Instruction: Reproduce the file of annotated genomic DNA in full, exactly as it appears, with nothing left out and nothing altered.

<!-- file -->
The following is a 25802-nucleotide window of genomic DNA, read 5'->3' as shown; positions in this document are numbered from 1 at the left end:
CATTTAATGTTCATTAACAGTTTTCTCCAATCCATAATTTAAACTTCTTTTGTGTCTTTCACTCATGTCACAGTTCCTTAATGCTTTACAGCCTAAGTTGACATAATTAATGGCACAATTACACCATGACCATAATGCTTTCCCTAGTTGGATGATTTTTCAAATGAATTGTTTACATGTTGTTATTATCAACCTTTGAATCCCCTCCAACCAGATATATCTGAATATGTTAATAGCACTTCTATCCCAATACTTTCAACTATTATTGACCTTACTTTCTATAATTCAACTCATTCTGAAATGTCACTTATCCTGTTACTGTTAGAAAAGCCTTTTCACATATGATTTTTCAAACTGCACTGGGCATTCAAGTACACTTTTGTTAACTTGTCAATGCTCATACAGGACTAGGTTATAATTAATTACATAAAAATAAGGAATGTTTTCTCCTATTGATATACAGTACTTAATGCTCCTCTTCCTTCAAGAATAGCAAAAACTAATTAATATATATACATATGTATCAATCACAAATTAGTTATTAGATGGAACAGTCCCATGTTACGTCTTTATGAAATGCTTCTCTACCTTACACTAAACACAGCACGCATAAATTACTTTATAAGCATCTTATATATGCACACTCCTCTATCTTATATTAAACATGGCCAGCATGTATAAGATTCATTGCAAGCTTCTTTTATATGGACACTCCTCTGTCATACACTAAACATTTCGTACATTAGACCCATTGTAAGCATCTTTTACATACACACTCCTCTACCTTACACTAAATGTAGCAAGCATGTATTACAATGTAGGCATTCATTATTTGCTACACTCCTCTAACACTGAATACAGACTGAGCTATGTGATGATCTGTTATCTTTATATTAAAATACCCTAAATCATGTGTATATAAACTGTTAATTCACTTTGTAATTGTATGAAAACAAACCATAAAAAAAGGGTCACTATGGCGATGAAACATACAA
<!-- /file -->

The following is a 25802-nucleotide window of genomic DNA, read 5'->3' as shown; positions in this document are numbered from 1 at the left end:
CATTTAATGTTCATTAACAGTTTTCTCCAATCCATAATTTAAACTTCTTTTGTGTCTTTCACTCATGTCACAGTTCCTTAATGCTTTACAGCCTAAGTTGACATAATTAATGGCACAATTACACCATGACCATAATGCTTTCCCTAGTTGGATGATTTTTCAAATGAATTGTTTACATGTTGTTATTATCAACCTTTGAATCCCCTCCAACCAGATATATCTGAATATGTTAATAGCACTTCTATCCCAATACTTTCAACTATTATTGACCTTACTTTCTATAATTCAACTCATTCTGAAATGTCACTTATCCTGTTACTGTTAGAAAAGCCTTTTCACATATGATTTTTCAAACTGCACTGGGCATTCAAGTACACTTTTGTTAACTTGTCAATGCTCATACAGGACTAGGTTATAATTAATTACATAAAAATAAGGAATGTTTTCTCCTATTGATATACAGTACTTAATGCTCCTCTTCCTTCAAGAATAGCAAAAACTAATTAATATATATACATATGTATCAATCACAAATTAGTTATTAGATGGAACAGTCCCATGTTACGTCTTTATGAAATGCTTCTCTACCTTACACTAAACACAGCACGCATAAATTACTTTATAAGCATCTTATATATGCACACTCCTCTATCTTATATTAAACATGGCCAGCATGTATAAGATTCATTGCAAGCTTCTTTTATATGGACACTCCTCTGTCATACACTAAACATTTCGTACATTAGACCCATTGTAAGCATCTTTTACATACACACTCCTCTACCTTACACTAAATGTAGCAAGCATGTATTACAATGTAGGCATTCATTATTTGCTACACTCCTCTAACACTGAATACAGACTGAGCTATGTGATGATCTGTTATCTTTATATTAAAATACCCTAAATCATGTGTATATAAACTGTTAATTCACTTTGTAATTGTATGAAAACAAACCATAAAAAAAGGGTCACTATGGCGATGAAACATACAA